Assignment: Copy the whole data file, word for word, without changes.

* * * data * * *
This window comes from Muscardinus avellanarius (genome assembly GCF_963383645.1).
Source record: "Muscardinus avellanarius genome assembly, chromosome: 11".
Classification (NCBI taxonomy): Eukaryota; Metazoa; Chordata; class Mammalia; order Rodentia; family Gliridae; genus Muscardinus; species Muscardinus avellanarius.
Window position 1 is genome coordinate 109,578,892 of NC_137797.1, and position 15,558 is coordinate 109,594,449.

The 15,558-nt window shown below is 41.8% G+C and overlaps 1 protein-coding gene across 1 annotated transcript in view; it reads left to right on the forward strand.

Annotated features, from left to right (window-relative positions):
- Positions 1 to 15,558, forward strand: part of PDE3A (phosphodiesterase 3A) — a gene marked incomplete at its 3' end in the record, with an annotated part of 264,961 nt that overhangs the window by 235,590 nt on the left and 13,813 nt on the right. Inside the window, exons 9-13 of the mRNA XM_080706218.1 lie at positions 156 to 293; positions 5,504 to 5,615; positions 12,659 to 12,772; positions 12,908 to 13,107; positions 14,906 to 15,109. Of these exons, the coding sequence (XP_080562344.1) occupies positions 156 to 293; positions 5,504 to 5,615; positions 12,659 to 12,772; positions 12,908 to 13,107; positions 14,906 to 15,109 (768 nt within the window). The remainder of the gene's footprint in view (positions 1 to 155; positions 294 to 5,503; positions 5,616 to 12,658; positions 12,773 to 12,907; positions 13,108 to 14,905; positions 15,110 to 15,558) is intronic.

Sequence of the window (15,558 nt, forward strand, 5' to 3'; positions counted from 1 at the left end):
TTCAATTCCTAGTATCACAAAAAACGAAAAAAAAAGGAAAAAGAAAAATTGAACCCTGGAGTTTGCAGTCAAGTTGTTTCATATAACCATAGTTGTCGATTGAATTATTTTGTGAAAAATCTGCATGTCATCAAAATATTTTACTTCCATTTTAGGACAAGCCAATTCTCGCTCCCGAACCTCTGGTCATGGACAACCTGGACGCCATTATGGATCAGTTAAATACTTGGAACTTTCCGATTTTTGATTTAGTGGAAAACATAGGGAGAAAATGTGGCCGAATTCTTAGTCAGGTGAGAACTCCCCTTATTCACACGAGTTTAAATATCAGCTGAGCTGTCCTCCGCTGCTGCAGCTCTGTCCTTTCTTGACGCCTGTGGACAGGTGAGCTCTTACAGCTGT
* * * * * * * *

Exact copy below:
This window comes from Muscardinus avellanarius (genome assembly GCF_963383645.1).
Source record: "Muscardinus avellanarius genome assembly, chromosome: 11".
Classification (NCBI taxonomy): Eukaryota; Metazoa; Chordata; class Mammalia; order Rodentia; family Gliridae; genus Muscardinus; species Muscardinus avellanarius.
Window position 1 is genome coordinate 109,578,892 of NC_137797.1, and position 15,558 is coordinate 109,594,449.

The 15,558-nt window shown below is 41.8% G+C and overlaps 1 protein-coding gene across 1 annotated transcript in view; it reads left to right on the forward strand.

Annotated features, from left to right (window-relative positions):
- Positions 1 to 15,558, forward strand: part of PDE3A (phosphodiesterase 3A) — a gene marked incomplete at its 3' end in the record, with an annotated part of 264,961 nt that overhangs the window by 235,590 nt on the left and 13,813 nt on the right. Inside the window, exons 9-13 of the mRNA XM_080706218.1 lie at positions 156 to 293; positions 5,504 to 5,615; positions 12,659 to 12,772; positions 12,908 to 13,107; positions 14,906 to 15,109. Of these exons, the coding sequence (XP_080562344.1) occupies positions 156 to 293; positions 5,504 to 5,615; positions 12,659 to 12,772; positions 12,908 to 13,107; positions 14,906 to 15,109 (768 nt within the window). The remainder of the gene's footprint in view (positions 1 to 155; positions 294 to 5,503; positions 5,616 to 12,658; positions 12,773 to 12,907; positions 13,108 to 14,905; positions 15,110 to 15,558) is intronic.

Sequence of the window (15,558 nt, forward strand, 5' to 3'; positions counted from 1 at the left end):
TTCAATTCCTAGTATCACAAAAAACGAAAAAAAAAGGAAAAAGAAAAATTGAACCCTGGAGTTTGCAGTCAAGTTGTTTCATATAACCATAGTTGTCGATTGAATTATTTTGTGAAAAATCTGCATGTCATCAAAATATTTTACTTCCATTTTAGGACAAGCCAATTCTCGCTCCCGAACCTCTGGTCATGGACAACCTGGACGCCATTATGGATCAGTTAAATACTTGGAACTTTCCGATTTTTGATTTAGTGGAAAACATAGGGAGAAAATGTGGCCGAATTCTTAGTCAGGTGAGAACTCCCCTTATTCACACGAGTTTAAATATCAGCTGAGCTGTCCTCCGCTGCTGCAGCTCTGTCCTTTCTTGACGCCTGTGGACAGGTGAGCTCTTACAGCTGT